Mini-stroke sufferer from Melton helps to raise awareness
A Melton man is raising awareness after a referral to hospital by his optician led to life-saving treatment of his mini stroke.
Terry Humm, 57, was driving for a day out at Burghley Horse Trials last month when his eyesight suddenly became blurred with very pronounced double vision.
He said: “My sudden onset of double vision made it very difficult to drive. The single lane traffic became two distinct lines of cars. Luckily, my wife was with me at the time and was able to take over.”
On returning to Melton, he immediately called the team at Specsavers in Sherrard Street, at which he has been a regular patient since it opened more than 20 years ago, for a second opinion, and was referred by dispensing optician Sam Stirton straight to Leicester Royal Infirmary’s eye casualty for further analysis.
He was seen less than an hour later by an eye consultant who diagnosed him with a suspected blood clot.
Mr Humm was sent home to rest and returned to the hospital later that week for an MRI scan, blood tests and a neck ultrasound which confirmed the diagnosis as a transient ischaemic attack – or mini stroke. This is caused by a temporary disruption in the blood supply to part of the brain which results in a lack of oxygen to the brain. Often they are the precursor warning before a more major attack, but luckily in Terry’s case, this was prevented by quick diagnosis.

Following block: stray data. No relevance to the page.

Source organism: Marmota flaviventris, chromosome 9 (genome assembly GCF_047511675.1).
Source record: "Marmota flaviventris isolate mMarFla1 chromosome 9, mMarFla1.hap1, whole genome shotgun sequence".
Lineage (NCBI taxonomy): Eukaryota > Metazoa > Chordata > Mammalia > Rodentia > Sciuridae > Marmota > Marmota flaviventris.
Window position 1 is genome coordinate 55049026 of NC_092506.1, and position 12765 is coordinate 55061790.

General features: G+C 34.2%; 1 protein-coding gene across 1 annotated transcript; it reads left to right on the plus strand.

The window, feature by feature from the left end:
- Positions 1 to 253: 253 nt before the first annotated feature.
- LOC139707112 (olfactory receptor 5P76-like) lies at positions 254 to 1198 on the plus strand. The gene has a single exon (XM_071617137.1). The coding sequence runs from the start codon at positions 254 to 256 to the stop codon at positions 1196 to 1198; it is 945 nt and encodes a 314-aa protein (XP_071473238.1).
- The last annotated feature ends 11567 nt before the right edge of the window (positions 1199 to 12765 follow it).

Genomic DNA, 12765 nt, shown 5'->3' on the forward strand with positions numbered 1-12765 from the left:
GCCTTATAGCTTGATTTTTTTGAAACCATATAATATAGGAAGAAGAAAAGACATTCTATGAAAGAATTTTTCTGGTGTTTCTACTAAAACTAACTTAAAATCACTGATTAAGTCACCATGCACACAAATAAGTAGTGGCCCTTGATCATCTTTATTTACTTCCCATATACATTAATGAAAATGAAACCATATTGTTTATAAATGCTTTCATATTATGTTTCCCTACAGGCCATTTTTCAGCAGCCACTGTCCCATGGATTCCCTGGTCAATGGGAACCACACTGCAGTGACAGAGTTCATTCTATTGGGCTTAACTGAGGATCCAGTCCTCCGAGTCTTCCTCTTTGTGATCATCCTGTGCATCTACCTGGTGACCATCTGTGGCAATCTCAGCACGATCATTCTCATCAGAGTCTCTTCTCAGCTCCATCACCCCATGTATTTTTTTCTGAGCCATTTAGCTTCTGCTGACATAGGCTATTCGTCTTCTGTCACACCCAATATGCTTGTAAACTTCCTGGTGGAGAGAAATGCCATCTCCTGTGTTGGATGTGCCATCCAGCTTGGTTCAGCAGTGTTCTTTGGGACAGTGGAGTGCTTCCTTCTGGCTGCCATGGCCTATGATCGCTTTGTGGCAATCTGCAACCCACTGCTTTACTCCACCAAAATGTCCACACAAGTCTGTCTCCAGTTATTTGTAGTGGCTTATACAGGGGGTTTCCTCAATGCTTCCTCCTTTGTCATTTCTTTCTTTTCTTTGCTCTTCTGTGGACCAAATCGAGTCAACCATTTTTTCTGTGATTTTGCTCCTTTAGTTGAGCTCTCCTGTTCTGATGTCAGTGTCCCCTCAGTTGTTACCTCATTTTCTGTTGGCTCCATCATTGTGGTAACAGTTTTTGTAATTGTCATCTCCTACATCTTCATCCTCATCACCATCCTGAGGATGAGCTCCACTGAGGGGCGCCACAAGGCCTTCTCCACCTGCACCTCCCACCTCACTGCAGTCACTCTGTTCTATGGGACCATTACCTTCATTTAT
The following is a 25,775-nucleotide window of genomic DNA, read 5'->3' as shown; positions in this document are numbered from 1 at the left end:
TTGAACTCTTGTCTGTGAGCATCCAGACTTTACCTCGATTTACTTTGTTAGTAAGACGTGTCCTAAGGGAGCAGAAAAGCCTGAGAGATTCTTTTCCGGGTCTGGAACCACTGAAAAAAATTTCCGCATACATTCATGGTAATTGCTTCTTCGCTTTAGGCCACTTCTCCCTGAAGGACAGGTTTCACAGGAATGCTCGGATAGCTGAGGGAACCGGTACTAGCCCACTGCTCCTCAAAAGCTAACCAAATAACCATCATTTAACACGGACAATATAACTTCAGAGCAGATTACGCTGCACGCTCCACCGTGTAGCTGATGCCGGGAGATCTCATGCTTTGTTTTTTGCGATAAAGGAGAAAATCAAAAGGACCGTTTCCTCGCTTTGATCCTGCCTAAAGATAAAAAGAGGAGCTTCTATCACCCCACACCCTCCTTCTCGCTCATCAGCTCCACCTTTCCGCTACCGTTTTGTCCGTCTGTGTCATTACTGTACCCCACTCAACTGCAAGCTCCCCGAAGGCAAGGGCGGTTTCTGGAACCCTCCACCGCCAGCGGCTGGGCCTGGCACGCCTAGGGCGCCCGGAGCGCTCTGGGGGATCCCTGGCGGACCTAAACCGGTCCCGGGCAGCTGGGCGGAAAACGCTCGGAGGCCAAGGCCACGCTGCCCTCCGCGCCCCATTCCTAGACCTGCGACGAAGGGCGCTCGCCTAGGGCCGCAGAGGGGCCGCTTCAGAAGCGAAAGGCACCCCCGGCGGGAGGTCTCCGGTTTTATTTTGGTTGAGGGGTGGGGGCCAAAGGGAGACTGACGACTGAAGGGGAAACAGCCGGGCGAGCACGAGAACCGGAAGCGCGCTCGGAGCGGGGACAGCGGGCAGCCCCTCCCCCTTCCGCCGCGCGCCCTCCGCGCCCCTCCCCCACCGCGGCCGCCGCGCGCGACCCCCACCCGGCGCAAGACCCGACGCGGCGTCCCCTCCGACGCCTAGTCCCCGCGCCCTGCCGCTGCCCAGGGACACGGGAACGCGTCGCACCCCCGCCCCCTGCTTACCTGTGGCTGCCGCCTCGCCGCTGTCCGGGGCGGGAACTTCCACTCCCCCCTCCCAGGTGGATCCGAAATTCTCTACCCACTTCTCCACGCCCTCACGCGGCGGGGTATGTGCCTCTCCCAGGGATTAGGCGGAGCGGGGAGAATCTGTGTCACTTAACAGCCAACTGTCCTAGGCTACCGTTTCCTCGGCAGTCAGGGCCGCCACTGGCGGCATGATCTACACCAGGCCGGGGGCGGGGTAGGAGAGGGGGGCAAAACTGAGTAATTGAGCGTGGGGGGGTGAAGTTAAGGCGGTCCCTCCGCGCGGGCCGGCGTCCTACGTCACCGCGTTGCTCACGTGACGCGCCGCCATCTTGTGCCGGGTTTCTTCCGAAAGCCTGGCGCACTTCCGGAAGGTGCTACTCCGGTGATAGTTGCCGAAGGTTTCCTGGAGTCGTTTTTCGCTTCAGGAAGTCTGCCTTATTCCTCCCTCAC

“I would like to thank Specsavers and Leicester Royal Infirmary for their prompt attention which resulted in a very quick turnaround from referral to treatment,” said Terry.
Specsavers Melton Mowbray store director, Marshall Bradley, said Terry’s case highlights the importance of regular eye tests. She added: “We’re so relieved that Terry’s case was treated so successfully. After a quick reaction from him to call us, through our specialist expertise we were able to identify a more major problem behind his symptoms and get him into hospital within an hour.
“In this instance, Terry didn’t experience any symptoms or discomfort leading up to the episode, and we had years of detailed patient notes to quickly identify this was out of the ordinary. Unfortunately, it is all-too- common that we think everything is healthy because we don’t have any obvious symptoms to tell us otherwise, and it’s only a routine check-up that tells the whole picture.”